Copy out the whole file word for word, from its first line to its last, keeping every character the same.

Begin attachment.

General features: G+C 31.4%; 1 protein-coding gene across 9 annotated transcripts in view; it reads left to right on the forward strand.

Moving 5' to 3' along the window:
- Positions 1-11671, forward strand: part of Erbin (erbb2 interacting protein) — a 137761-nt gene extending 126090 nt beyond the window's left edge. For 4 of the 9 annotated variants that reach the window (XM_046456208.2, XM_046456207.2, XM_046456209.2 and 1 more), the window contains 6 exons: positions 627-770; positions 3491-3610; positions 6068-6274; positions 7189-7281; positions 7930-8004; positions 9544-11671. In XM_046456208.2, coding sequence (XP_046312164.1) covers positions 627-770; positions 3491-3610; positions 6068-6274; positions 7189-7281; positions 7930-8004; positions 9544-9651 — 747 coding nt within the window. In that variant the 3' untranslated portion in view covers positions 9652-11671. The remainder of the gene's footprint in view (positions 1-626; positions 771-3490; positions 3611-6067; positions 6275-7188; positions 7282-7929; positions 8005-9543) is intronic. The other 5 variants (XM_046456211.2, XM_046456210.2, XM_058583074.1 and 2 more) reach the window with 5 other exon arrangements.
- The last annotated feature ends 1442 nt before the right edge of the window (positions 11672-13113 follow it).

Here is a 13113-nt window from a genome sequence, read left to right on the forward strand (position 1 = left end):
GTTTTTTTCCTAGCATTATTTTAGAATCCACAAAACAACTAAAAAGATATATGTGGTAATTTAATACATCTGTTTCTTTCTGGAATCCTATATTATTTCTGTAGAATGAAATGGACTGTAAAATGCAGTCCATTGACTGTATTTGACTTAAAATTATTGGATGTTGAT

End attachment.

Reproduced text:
General features: G+C 31.4%; 1 protein-coding gene across 9 annotated transcripts in view; it reads left to right on the forward strand.

Moving 5' to 3' along the window:
- Positions 1-11671, forward strand: part of Erbin (erbb2 interacting protein) — a 137761-nt gene extending 126090 nt beyond the window's left edge. For 4 of the 9 annotated variants that reach the window (XM_046456208.2, XM_046456207.2, XM_046456209.2 and 1 more), the window contains 6 exons: positions 627-770; positions 3491-3610; positions 6068-6274; positions 7189-7281; positions 7930-8004; positions 9544-11671. In XM_046456208.2, coding sequence (XP_046312164.1) covers positions 627-770; positions 3491-3610; positions 6068-6274; positions 7189-7281; positions 7930-8004; positions 9544-9651 — 747 coding nt within the window. In that variant the 3' untranslated portion in view covers positions 9652-11671. The remainder of the gene's footprint in view (positions 1-626; positions 771-3490; positions 3611-6067; positions 6275-7188; positions 7282-7929; positions 8005-9543) is intronic. The other 5 variants (XM_046456211.2, XM_046456210.2, XM_058583074.1 and 2 more) reach the window with 5 other exon arrangements.
- The last annotated feature ends 1442 nt before the right edge of the window (positions 11672-13113 follow it).

Here is a 13113-nt window from a genome sequence, read left to right on the forward strand (position 1 = left end):
GTTTTTTTCCTAGCATTATTTTAGAATCCACAAAACAACTAAAAAGATATATGTGGTAATTTAATACATCTGTTTCTTTCTGGAATCCTATATTATTTCTGTAGAATGAAATGGACTGTAAAATGCAGTCCATTGACTGTATTTGACTTAAAATTATTGGATGTTGAT